A tribute to two amazing travelers

In hindsight, I realize that the question, “Do you have yellow?” was the only consistent inquiry throughout the trip.

Yellow is Molly’s blanket that has been an important part of our lives from around the time Molly turned one.  Yellow has a preschool education that she obtained by attending classes with Molly, has suffered the indignity of spending a long afternoon and evening in a rag bag before being rescued and delivered back home late at night by a fellow mother who understood her importance and has now traveled around the world.

We left over 140 places in the course of our year and as I reflect back I marvel that it was the only consistent question.  You see, I’ve been one of “those” helicopter mothers; the type — in spite of criticism by both self and others – that have a habit of hovering and rescuing.  However, the ongoing question of “do you have yellow?” seems to be one of the few surviving remnants of that habit to survive our yearlong journey.

While the constant togetherness could have re-enforced the habit, it had the exact opposite effect.  You see, witnessing, on an ongoing and consistent basis how very capable my children are, the habit naturally fell by the wayside.  It was amazing to watch as their good judgment, responsible behavior and ability to keep track of both themselves and all their stuff never wavered.

They seemed to instinctively know when to stick close, take a hand or when it was safe to wander.  They remembered to remove their pedometers before swimming while Dan and I both unceremoniously drowned ours.  They faced down extremely long travel days, boredom, confusion, uncertainty, scary situations and weird food (and sometimes no food) without complaint.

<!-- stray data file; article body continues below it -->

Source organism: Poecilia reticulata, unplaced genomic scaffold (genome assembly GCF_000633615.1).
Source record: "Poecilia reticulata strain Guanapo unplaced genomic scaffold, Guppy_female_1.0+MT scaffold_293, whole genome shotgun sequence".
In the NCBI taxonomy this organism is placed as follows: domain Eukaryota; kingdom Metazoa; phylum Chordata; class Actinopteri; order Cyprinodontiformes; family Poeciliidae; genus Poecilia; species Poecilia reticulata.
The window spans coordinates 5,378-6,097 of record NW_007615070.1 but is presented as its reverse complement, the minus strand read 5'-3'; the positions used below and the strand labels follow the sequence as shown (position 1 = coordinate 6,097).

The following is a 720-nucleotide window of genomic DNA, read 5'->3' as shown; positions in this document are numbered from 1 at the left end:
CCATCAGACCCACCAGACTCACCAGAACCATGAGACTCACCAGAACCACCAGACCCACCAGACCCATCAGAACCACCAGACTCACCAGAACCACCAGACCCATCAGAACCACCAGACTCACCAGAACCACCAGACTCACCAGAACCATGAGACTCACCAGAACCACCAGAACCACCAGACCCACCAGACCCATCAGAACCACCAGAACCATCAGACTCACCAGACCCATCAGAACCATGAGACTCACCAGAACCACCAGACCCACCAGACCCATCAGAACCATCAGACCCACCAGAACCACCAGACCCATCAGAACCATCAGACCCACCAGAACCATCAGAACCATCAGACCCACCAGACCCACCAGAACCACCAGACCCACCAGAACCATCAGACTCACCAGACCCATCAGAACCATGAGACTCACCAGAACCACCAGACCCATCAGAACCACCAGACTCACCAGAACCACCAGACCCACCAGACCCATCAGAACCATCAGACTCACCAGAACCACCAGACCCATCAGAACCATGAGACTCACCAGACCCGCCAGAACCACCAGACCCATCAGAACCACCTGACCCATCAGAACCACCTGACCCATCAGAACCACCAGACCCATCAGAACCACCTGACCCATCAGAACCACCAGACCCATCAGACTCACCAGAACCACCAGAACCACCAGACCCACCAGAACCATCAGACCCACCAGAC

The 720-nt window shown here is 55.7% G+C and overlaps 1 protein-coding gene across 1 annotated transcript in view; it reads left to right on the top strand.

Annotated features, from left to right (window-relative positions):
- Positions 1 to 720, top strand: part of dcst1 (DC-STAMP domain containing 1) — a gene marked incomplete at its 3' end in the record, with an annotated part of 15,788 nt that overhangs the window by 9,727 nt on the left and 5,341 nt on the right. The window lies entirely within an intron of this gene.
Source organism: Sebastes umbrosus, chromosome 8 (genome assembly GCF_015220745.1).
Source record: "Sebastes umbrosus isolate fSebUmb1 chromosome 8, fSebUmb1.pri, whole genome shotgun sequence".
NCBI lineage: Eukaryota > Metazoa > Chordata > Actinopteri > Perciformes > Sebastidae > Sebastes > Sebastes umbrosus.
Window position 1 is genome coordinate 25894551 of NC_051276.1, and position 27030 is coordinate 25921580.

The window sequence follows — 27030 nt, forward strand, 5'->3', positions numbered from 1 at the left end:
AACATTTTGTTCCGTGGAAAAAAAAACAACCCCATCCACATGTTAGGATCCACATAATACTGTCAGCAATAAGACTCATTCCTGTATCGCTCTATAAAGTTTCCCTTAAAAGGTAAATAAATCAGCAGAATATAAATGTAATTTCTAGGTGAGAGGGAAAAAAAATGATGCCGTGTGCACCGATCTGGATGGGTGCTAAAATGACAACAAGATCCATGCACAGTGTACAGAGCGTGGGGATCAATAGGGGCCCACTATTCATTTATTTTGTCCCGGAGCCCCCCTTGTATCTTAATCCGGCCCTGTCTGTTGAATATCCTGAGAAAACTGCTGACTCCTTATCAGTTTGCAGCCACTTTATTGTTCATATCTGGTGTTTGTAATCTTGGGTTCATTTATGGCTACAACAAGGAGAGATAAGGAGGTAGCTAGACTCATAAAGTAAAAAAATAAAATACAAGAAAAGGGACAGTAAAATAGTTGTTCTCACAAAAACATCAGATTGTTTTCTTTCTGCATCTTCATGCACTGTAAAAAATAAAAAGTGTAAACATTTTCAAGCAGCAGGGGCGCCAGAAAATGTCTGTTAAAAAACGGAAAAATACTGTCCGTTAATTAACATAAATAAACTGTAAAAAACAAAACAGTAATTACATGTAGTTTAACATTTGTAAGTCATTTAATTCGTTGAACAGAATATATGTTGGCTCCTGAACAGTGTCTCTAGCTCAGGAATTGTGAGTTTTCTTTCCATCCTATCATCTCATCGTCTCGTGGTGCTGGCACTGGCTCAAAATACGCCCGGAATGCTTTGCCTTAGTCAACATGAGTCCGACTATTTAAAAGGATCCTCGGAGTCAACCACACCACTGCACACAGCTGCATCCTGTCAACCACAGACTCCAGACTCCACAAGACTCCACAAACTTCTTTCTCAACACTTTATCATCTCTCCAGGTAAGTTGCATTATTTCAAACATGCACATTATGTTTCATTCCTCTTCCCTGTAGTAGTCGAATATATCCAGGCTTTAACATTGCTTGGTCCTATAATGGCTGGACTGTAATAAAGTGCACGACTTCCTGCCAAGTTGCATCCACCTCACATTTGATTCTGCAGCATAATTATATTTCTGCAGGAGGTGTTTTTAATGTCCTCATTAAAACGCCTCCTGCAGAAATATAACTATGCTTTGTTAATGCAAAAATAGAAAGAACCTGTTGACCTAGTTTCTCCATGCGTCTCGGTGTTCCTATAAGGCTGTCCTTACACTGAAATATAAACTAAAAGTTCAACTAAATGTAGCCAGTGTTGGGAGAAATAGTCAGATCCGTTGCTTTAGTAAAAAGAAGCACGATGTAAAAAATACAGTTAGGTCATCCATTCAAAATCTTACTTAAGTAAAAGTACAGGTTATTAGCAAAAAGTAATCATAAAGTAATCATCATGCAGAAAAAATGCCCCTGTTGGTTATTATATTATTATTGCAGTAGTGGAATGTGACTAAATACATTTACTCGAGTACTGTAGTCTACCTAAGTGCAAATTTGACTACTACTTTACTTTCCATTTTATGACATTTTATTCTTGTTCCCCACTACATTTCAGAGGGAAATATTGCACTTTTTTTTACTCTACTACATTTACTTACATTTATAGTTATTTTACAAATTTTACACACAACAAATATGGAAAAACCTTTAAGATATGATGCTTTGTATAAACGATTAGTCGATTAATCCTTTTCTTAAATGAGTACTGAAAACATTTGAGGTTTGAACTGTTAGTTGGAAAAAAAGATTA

While we had set up all sorts of systems to keep them safe, including wearing whistles, secretly stashed cash, money belts with contact cards and copies of emergency documents and even walkie talkies, they never once needed to rely on their back up systems.  Instead they kept their wits about them.

They showed such grace and responsibility that we eventually felt comfortable leaving them in apartments, hostels, guest houses and hotels all over the world while we went for groceries or out for a run, knowing that they would know how to deal with an emergency, even without knowing the language.

They did math, research and read copiously without being asked, often going way beyond anything we would have suggested, like the time Theo taught himself the hieroglyphic alphabet so that he could “read” the things we were seeing and wondering about.

I kid you not when I say we NEVER nagged them to do their math.  Instead, as we drove or rode along, they would pull out their work and start doing it long before it occurred to us to ask them to.

They learned to curb their impatience, grouchy feelings and tempers. Molly even learned how to deal with hormone induced mood swings by calmly stating that she felt upset, impatient or sad, and was best left alone for the time being.  (Left alone being relevant as she was often only able to obtain a bit of psychic space since there was often no physical space to be had.)

In other words, Molly and Theo were amazing travelers and companions, doing their part to make the year, on a scale of one to ten, an eleven.  So, while I may no longer be one of “those” helicopter mothers, it occurs to me that I now sound like one of “those” mothers who brag.   Always something to work on!

And just for the record, Yellow made it back to Denver, well traveled, still well loved and a bit less yellow!


One response to “A tribute to two amazing travelers

  1. You’re a damn good writer. There must be a book planned.

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